Journalists and using social media


I want to preface this by saying this person is a college student and not a paid reporter and, according to a comment from ESPNU in a Washington Post article, has a “very loose affiliation” with the network.

A student reporter at the University of Alabama made a name for herself Thursday morning, but not for any good reason. Marisa Martin, a ESPNU Campus Connection reporter, took to social media to express her opinions regarding the Florida State University campus shooting that occurred just after midnight Thursday morning.

Martin tweeted, “reported gunman on the FSU campus. Maybe he is heading for Jameis” in reference to the FSU quarterback who has been in the spotlight for both on-field and off-field action. Immediately she received criticism from followers and responded with: “Since apparently I cant make a joke in all seriousness I hope everyone at FSU is safe & that the gunman is found. But I stand by my opinions.”

She has since deleted the tweets and is claiming her account was hacked.

Whether in college or not, Martin’s actions should concern all journalists. Are our future journalists too comfortable with social media? Is social media enabling hasty and opinionated reporting?

Given the context of the situation, it would have been inappropriate for anyone to tweet something even semi-offensive, let alone an aspiring reporter working for one of the most prominent news outlets. Joking or not, college students, especially those entering the journalism field need to think twice before posting on social media.

Make that three times, just for good measure.

#BreaktheInternet supported by media


If you’ve checked Twitter lately (or opened up the Internet for that matter) you will know that Kim Kardashian is trying to “break the Internet.”

Ground-breaking news, right?

Kardashian took very tasteless (read: nude) photos for an issue of Paper Magazine, which was released earlier this week. The “goal” was to get the magazine and Kardashian trending on social media so much that the Internet would crash, at least I think that was the point.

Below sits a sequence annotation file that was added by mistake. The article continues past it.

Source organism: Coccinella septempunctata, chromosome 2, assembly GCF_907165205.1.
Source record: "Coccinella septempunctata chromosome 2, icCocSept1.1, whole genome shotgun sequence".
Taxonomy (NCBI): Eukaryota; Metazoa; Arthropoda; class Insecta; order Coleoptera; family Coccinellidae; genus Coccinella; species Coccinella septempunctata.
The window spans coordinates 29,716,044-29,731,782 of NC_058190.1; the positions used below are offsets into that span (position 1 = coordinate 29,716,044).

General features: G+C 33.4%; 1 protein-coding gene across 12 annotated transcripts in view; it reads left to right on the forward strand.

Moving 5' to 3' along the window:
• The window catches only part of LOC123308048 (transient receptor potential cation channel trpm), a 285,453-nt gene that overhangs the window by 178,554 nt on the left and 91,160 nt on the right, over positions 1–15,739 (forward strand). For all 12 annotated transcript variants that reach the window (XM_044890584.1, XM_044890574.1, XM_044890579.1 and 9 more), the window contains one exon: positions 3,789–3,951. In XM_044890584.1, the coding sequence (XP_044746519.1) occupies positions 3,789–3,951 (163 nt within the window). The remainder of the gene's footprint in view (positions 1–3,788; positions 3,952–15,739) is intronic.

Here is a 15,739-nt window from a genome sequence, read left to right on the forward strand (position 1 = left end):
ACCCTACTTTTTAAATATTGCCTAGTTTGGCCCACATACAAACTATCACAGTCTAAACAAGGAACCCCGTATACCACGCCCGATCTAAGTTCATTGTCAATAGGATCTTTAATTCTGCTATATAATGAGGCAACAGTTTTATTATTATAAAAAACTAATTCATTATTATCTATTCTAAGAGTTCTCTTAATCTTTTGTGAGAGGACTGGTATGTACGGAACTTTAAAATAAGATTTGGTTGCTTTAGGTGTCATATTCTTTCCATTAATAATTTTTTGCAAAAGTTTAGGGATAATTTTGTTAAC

Regardless, it’s been a topic of discussion.

Using social media to promote the cover is one thing, but when journalists start reporting reporting on it? Simply absurd. This “story” does not deserve the attention it’s gotten but unfortunately, sex, entertainment and controversy sells. Readers and viewers hone in on stories like this that are pop-culture focused with recognizable names probably more than an international or finance story.

What’s funny is that in all of the #breaktheinternet coverage, the reporters discussing the topic bash Kardashian and the hashtag trend. I’ve heard things like “Horrific! She is famous for nothing,” “I can’t believe people are following this trend,” and “why are we talking about this?”

Yes, why are you talking about it? If you don’t find it valuable information to report to the public, use some judgement and shut your mouth.

When media creates the drama


I’ll admit that I over exaggerate in regular conversation, and in that context it’s a little more accepted. But if I were reporting a news story, regardless of the topic (sports, national, local), I would be sure to reign in my drama-like tendencies. But it seems that some journalists do the opposite. Not only the entertainment and gossip journalists, but sports and news journalists too.

The saying “no news is good news” is not necessarily true for media outlets. Drama and disputes appeal to viewers/readers. Plain and simple. So what’s a journalist to do when there isn’t any drama one day? They create it…and audiences soak it up.

By asking inciting and provoking questions to subjects, journalists can create a story out of nothing. For example, the Cleveland Cavaliers are 1-3, and for the last 20 minutes on Sports Center reporters have been discussing “what’s going wrong.” They brought up possible behind-the-scenes feuds and egos. But is anything really wrong? Maybe if they had a severe losing record halfway through the season, but they’ve only played 4 games. Like LeBron, and before him Aaron Rodgers said, “r-e-l-a-x.”

Even in non-sports journalism, like the news surrounding the Ebola crisis, reporters can cause a stir over, well, nothing. I understand that Ebola is a very serious, life-threatening issue, but we need to reign in the drama. If we listened to the doctors and not solely the reporters “interpreting” the doctors, we would know just how difficult it is to catch Ebola and that the chances of getting it in America are less than being struck by lightning.